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Ch.1 Intro. to Global Marketing
Terms in this set (22)
What are the basic goals of marketing? Are these goals relevant to global marketing?
Marketing activities represent an organization's efforts to satisfy customer wants and needs by offering products and services that create value.
These goals are relevant in virtually every part of the world; however, when an organization pursues market opportunities outside of its home country (domestic) market, managers need an understanding of additional conceptual tools and guidelines in order to do business in these other countries - in other words, to create value and satisfy consumer needs and wants.
-An organization that engages in global marketing focuses it resources and competencies on global market opportunities and threats
-Must use marketing tools (Product, price, place and promotion)
-Global vs. Regular Marketing
- "scope of activities" are outside the home country market
What is meant by "global localization?" Is Coca-Cola a global product? Explain.
"think globally, act locally, and manage regionally"
Coca-Cola is a global product by virtue of the fact that it is available in more than 195 countries in red cans bearing the distinctive signature style. It must be noted, however, that customer service efforts are adapted to the needs of particular markets (for example, vending machines in Japan). Thus, Coca-Cola is both global and local.
A company's global marketing strategy (GMS) is a crucial competitive tool. Describe some of the global marketing strategies available to companies. Give examples of companies that use the different strategies.
1.Global branding: (Coca-Cola, Marlboro)
2.Product design :(McDonald's restaurants and menu items)
4.Packaging: (Gillette Sensor)
6.Customer service: (Caterpillar)
7.Sourcing: (Toyota, Gap).
UK-based Burberry is a luxury fashion brand that appeals to both genders and all ages. To improve Burberry's competitiveness in the luxury goods market, CEO Angela Ahrendts recently unveiled a new strategy that includes all the elements of the marketing mix. Their strategy also addresses key markets that Burberry will participate in, as well as the integration and coordination of marketing activities. Search for recent articles about Burberry and write a brief summary that outlines Burberry's GMS.
Burberry pg. 11 Ch.1
Product: Boost sales of handbags, belts, accessories - product whose sales are less cyclical than clothings.
Price: More expensive than coach, less expensive than prada. "affordable luxury" is central to value proposition
Place: Intends to open more independent stores in key cities including NY and HK. Such locations generate more than half the company's revenue and profit
Promotion: Roll out new logo "plaid overexposure". Use social media and project to provide exposure for emerging music talent.
How do the global marketing strategies of Harley-Davidson and Toyota differ?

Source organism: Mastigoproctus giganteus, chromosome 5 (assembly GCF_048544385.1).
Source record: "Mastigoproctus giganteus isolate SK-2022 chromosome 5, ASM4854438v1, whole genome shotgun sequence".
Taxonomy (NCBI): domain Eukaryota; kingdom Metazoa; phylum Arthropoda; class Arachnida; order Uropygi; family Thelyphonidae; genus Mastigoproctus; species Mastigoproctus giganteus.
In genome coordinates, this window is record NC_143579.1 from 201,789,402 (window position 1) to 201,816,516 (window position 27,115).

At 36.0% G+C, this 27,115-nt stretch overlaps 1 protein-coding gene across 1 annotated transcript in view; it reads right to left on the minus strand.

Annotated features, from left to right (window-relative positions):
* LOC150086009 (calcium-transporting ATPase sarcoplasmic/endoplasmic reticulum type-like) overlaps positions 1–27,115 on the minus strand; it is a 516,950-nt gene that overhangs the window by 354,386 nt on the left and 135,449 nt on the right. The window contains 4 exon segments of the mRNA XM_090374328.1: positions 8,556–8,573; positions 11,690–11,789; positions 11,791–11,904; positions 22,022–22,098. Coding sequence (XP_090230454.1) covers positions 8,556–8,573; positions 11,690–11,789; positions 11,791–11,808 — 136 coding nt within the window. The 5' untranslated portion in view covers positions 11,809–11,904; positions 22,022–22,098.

Ch.1 pg. 15
Harley-Davidson motorcycles are known the world over as "the" all-American motorcycle. Harley's mystique and heritage are associated with America.
The company backs up this positioning with exports from two U.S. manufacturing locations.
By contrast, Toyota builds some models (e.g. Camry) for the U.S. market in the U.S., a fact that Toyota stresses in its American advertising. Thus, Harley-Davidson serves global markets while sourcing locally, while Toyota's strategy calls for serving world markets and using the world as a source of supply.
Describe the difference between ethnocentric, polycentric, regiocentric, and geocentric management orientations
Ethnocentric: home country products and management processes are superior. An ethnocentric company that neither sources inputs from, nor seeks market opportunities in the world outside the home country may be classified as an international company. A company that does business abroad while still presuming the superiority of the home country may be classified as an international company. Such a company would rely on an extension strategy whereby it would export, without adaptation, products designed for the domestic market.
Polycentric: predominates at a multinational company leads to a view of the world in which each country markets is different from the others. Local country managers operating with a high degree of autonomy adapt the marketing mix in a polycentric, multinational company.
Managers who are regiocentric or geocentric in their orientations recognize both similarities and differences in world markets. Market opportunities are pursued using both extension and adaptation strategies.
The regiocentric and geocentric orientations are characteristic of global transnational companies.
Identify and briefly describe some of the forces that have resulted in increased global integration and the growing importance of global marketing.
Market needs and wants and IT:
Transportation and communication: